I take an embarrassing number of photos of the clothes I wear. I don’t mean fit pics for posting on social media — although I certainly take those as well — but rather just quick, disposable snaps of something I plan to wear on a particular day or for a specific occasion. Sometimes, woefully, the occasion in question is as simple as stepping through my front door, which I don’t do all that often now that I work entirely from home.
I take these outfit photos as reminders, the pictorial equivalent of jotting down ingredients on a grocery list lest my mind goes blank once I’m in the supermarket. These decidedly unglamorous shoots usually involve me throwing some stuff down on my bed, figuring out what goes together, and grabbing a quick, furtive snap. I then send up a silent prayer that no one will look at my camera roll to discover the amount of effort I put into the sweatpants ensemble I ‘threw on’ to go to Tesco Express.
I bring this up because when I was scrolling through my phone the other day and looking through a bunch of these photos (all of them guiltily staring up at me like perps in an identity parade) it dawned on me that I might be the world’s most literal-minded dresser.
Here’s what I mean. It’s officially autumn now and even I leave the house often enough to have noticed as much. Naturally, the change in season calls for more layers and warmer clothes — the beloved autumn wardrobe that every clothing fan I know looks forward to every year. But what I clocked looking back over the clothing photos I’ve taken in recent weeks and in previous years is that I haven’t just been dressing for autumn, I’ve been dressing like autumn.
Cast your mind over the archetypal vista of the season in question. What do you see? Leaves in an array of oranges, yellows and browns. Some enduring patches of green among the surviving lawns and evergreens. The browns of the soil, tree trunks, and, as the season wears on, the mulch of fallen foliage. And then the striking blue of an autumnal sky and its reflection on increasingly bracing bodies of water.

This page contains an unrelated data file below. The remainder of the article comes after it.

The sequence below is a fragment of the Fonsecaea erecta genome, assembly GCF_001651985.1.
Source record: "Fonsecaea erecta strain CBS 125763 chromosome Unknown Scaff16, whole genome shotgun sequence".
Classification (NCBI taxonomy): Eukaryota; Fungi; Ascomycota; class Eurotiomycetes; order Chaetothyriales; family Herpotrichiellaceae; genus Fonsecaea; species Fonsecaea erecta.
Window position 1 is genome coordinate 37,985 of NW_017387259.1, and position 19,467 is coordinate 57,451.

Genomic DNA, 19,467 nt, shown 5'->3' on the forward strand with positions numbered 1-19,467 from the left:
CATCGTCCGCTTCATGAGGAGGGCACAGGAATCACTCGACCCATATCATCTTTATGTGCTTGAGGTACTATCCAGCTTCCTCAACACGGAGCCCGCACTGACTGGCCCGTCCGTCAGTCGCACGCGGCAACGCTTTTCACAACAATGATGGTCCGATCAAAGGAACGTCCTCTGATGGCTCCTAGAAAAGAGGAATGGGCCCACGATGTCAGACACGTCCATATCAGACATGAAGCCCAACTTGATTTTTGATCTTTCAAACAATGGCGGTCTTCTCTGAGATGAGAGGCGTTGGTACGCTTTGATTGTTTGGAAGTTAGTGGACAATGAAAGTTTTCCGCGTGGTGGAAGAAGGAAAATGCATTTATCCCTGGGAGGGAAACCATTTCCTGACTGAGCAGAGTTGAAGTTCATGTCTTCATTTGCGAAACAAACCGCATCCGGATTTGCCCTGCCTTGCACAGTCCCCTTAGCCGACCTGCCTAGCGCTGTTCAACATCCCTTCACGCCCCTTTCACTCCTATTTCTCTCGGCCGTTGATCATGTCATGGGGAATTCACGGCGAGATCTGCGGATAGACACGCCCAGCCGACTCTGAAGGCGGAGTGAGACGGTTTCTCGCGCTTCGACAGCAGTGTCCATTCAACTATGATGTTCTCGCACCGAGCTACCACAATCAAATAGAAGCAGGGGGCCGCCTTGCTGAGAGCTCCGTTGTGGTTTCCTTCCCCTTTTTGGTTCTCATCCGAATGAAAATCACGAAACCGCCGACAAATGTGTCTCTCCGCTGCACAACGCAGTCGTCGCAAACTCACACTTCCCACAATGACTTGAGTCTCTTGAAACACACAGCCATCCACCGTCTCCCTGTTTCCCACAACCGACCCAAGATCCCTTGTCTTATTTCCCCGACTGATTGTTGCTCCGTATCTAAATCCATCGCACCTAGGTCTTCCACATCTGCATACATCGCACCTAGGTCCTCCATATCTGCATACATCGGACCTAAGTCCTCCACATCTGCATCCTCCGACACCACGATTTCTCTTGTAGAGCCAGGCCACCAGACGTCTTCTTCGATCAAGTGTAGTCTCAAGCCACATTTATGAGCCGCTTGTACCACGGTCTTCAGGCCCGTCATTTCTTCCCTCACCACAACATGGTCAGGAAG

It’s precisely this colour palette that, without fully realising it, I’ve been imitating in a very literal way for the past few fall seasons. Basically every jacket I wear in autumn is either blue (denim or chore coats mostly), green (a Barbour Beauford and a vintage M65), or brown and orange (usually tweed in the case of the former and puffers for the latter). The button-down-, flannel-, rugby-, and chamois shirts I mostly wear at this time of year are nearly all in some shade of blue and green and occasionally even have a strip of yellow or a hint of burnt orange. The trousers are even more on the nose and include green corduroys and olive fatigue pants, jeans in every denim wash imaginable, and just about every shade of autumnal brown from russet cords to tan chinos to ochre-hued Carhartts. Only the shoes — nearly all of which fall neatly on the orange-to-brown spectrum — are somewhat more monochromatic. However, I will admit to seriously considering getting a green pair of Dr. Marten work shoes after seeing Brendan Babenzein wearing some in a recent Hypebeast profile. And in real time while writing this as I was trying to remember how many pairs of blue trainers I own, I looked down at my feet to find myself wearing a navy pair of Vans Authentics I had somehow forgotten that I’d put on this morning, alongside — no surprises here — some brown khakis and a green and yellow flannel shirt. It’s as though the season is doing the dressing for me; forget autonomy, this is clearly just autumn.